Myocardial dysfunction is often seen during the inflammatory response to major surgery at 4 to 6h postoperatively. The aim of this study was to investigate the effect of glutamine pretreatment, as a means of preconditioning, on lipopolysaccharide-induced myocardial dysfunction. C57BL/6 mice were randomized into four groups: Control; lipopolysaccharide; glutamine plus lipopolysaccharide; and Quercetin, an inhibitor of heat shock protein synthesis plus glutamine and lipopolysaccharide. Left ventricular function was assessed at 6h following lipopolysaccharide (LPS) insult by invasive hemodynamics. Heat shock protein (HSP)72 in heart tissue was determined by Western immunoblot at 12h after glutamine administration. Administration of lipopolysaccharide resulted in significant decrease in left ventricular end systolic pressure (LVESP) (69.1 +/- 2.52 mm Hg versus 106.3 +/- 3.36 mm Hg in controls), reduced dP/dtmax (4704.1 +/- 425.31 mm Hg/s versus 9389.8 +/- 999.4 mm Hg/s in controls), and the increase in left ventricular end diastolic pressure (LVEDP) (5.10 +/- 0.28 mm Hg versus 2.16 +/- 0.27 mm Hg in controls) (P < 0.05). Peritoneal injection of 25 g/kg of glutamine 12 h prior to lipopolysaccharide exposure induced HSP72 expression in heart tissues and attenuated lipopolysaccharide-induced left ventricular dysfunction: LVESP 85.94 +/- 3.8 mm Hg (P < 0.05), dP/dtmax 8331 +/- 425 mm Hg (P < 0.05), LVEDP 2.32 +/- 0.23 mm Hg (P < 0.01). Quercetin partially attenuated glutamine induced HSP72 expression and blocked the protective response of glutamine. These data demonstrate that cardioprotection with glutamine is associated with induction of HSP72 and may be an approach to activating the preconditioning response in the heart in clinical practise.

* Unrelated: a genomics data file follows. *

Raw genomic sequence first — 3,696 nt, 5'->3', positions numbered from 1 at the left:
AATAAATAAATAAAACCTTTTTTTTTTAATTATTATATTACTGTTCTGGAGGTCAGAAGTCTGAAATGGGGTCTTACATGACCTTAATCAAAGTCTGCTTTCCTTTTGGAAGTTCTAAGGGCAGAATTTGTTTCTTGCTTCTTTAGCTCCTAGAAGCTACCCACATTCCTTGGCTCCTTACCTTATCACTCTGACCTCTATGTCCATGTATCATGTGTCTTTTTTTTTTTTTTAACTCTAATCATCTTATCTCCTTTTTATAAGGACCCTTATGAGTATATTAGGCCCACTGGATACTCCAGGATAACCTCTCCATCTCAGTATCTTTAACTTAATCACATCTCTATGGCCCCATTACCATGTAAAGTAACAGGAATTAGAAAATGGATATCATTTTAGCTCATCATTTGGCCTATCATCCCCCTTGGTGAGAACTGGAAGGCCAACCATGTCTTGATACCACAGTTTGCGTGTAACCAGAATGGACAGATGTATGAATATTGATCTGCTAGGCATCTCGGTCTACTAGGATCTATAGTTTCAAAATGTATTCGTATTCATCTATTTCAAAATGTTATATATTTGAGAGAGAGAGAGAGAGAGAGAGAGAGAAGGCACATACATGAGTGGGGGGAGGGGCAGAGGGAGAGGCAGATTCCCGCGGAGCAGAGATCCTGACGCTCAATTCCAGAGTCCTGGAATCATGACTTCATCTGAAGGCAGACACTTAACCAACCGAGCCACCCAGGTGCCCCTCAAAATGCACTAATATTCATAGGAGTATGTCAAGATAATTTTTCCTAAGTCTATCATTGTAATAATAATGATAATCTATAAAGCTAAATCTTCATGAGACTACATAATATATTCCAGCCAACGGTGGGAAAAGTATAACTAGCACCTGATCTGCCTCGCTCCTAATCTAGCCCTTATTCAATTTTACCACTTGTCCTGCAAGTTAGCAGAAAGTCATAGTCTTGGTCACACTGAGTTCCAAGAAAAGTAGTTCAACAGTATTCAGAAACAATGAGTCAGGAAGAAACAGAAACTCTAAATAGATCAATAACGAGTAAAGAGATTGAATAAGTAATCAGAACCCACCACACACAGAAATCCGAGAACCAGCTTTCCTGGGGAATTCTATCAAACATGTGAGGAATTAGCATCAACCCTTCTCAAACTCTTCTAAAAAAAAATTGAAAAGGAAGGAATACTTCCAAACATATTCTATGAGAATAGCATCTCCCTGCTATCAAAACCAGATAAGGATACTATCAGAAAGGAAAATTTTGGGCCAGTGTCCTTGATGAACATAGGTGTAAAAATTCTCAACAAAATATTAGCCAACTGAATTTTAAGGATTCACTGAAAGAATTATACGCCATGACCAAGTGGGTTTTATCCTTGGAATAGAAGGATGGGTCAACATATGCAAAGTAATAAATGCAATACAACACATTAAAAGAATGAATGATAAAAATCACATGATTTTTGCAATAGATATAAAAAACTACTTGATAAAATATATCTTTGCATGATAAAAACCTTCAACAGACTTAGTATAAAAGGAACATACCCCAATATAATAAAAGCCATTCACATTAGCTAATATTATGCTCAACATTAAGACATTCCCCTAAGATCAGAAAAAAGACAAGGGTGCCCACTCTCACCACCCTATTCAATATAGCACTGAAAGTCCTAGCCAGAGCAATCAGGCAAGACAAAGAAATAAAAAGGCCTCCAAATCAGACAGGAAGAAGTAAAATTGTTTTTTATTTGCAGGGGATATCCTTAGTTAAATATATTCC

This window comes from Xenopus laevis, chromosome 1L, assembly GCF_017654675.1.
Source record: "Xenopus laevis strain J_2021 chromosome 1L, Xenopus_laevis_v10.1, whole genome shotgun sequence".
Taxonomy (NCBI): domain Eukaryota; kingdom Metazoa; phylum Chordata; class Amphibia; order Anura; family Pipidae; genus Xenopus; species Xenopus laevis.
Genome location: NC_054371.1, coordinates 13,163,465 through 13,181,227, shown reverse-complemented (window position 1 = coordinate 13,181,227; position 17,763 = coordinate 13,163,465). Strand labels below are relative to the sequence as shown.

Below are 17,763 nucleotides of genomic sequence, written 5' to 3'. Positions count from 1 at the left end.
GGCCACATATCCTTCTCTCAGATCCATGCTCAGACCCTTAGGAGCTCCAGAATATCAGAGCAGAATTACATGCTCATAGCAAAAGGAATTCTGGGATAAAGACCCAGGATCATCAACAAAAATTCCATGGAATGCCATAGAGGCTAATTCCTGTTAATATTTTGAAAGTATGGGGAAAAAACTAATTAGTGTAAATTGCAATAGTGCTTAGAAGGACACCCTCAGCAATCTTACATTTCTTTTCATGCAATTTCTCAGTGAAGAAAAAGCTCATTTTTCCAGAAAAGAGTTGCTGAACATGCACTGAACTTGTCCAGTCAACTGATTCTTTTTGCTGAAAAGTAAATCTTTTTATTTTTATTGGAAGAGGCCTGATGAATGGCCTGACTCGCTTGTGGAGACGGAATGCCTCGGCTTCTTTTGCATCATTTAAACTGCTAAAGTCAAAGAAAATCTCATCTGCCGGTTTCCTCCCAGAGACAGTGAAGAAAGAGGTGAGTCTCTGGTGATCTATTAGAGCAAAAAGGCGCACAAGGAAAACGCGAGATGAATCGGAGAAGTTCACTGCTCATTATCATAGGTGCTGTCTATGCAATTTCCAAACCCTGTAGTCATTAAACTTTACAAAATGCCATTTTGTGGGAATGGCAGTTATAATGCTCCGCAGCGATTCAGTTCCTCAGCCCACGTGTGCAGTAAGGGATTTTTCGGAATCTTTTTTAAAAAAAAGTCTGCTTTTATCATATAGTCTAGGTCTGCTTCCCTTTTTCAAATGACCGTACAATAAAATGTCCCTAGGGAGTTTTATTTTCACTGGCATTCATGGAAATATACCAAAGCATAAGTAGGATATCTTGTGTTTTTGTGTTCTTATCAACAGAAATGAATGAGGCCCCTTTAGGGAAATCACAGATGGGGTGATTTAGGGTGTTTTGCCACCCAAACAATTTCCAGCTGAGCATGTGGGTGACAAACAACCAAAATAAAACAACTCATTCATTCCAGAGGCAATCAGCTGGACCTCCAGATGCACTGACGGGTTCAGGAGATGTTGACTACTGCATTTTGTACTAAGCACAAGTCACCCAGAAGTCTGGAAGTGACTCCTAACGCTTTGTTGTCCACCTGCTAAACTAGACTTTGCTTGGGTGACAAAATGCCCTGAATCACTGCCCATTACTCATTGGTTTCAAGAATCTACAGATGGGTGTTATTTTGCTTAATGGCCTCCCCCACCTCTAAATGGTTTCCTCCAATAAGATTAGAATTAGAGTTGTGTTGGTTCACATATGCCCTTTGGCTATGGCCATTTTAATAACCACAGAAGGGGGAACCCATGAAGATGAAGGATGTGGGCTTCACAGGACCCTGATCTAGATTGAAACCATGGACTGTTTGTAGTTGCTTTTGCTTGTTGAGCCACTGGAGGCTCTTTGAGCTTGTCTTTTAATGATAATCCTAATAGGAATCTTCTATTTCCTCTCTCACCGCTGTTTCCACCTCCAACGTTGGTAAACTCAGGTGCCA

Royal College of Surgeons in Ireland ->